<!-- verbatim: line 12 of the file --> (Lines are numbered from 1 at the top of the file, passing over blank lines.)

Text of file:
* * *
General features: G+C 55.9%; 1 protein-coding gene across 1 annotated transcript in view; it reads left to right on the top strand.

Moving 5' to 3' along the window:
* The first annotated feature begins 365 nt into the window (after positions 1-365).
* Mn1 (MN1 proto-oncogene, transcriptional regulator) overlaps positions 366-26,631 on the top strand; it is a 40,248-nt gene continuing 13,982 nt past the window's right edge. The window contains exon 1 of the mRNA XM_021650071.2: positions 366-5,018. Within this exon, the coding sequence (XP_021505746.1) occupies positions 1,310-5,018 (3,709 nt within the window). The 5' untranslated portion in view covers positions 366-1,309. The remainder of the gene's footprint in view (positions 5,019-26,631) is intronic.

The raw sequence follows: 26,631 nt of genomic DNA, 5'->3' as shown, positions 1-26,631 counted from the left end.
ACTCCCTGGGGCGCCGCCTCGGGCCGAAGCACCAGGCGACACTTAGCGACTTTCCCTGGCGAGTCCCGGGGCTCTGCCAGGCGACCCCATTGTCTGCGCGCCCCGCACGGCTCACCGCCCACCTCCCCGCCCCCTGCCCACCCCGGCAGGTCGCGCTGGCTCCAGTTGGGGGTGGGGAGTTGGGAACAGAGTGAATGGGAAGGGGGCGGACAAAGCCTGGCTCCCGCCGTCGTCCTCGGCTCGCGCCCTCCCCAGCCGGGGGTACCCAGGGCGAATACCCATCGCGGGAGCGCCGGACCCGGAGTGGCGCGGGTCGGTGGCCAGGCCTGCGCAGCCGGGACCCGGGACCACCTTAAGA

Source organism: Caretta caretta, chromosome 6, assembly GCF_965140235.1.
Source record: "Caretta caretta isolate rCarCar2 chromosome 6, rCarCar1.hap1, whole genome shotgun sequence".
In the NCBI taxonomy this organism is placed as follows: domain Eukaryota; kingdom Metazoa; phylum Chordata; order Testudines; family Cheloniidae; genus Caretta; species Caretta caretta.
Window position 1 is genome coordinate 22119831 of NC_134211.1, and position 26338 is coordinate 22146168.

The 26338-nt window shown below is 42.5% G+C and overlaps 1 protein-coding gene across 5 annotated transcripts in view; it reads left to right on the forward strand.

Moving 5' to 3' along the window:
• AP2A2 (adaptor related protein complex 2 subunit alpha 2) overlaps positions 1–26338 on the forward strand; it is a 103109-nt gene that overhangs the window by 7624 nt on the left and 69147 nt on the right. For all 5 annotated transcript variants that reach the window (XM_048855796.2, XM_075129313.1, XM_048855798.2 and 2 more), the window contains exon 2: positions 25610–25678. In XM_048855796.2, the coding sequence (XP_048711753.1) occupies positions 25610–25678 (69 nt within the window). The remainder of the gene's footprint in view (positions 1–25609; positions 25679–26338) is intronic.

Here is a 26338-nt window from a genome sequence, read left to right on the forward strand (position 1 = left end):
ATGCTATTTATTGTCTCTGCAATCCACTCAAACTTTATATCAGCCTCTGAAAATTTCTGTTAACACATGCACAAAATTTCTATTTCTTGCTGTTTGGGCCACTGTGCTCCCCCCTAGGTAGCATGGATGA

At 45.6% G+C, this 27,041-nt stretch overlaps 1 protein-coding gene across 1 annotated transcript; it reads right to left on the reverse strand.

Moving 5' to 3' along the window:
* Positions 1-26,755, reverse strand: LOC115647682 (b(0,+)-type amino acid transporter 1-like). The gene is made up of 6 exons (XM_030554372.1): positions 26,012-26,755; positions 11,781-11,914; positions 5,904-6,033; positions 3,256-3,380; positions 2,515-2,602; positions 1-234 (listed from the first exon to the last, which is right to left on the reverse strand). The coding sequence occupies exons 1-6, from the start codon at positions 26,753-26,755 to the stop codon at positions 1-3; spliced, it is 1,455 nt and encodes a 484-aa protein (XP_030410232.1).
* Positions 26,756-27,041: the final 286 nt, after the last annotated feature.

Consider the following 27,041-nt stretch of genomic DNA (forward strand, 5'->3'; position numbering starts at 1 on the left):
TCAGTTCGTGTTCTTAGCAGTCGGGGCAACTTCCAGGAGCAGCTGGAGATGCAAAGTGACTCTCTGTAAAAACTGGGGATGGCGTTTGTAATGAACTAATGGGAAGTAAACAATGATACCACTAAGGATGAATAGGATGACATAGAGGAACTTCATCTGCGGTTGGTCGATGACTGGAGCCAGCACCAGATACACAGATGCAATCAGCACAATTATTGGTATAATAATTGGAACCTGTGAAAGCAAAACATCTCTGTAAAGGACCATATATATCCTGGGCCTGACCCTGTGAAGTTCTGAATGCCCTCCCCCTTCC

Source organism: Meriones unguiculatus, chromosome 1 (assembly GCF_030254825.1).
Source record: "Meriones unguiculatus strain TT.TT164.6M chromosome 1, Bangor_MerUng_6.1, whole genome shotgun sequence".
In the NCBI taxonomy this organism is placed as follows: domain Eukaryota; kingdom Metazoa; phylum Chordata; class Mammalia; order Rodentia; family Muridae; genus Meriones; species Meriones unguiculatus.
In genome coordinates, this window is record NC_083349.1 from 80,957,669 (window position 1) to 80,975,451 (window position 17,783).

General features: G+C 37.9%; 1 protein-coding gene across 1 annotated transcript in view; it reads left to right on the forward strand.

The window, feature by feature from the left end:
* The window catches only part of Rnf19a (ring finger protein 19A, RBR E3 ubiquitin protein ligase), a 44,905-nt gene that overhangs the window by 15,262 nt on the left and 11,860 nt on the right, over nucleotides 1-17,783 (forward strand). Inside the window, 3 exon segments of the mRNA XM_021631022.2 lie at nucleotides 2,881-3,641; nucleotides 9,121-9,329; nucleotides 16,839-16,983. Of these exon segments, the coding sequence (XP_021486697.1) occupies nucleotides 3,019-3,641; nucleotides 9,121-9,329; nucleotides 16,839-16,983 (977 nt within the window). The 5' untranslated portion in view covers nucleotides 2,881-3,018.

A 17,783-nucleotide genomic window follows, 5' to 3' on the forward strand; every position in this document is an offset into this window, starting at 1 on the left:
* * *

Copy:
Moving 5' to 3' along the window: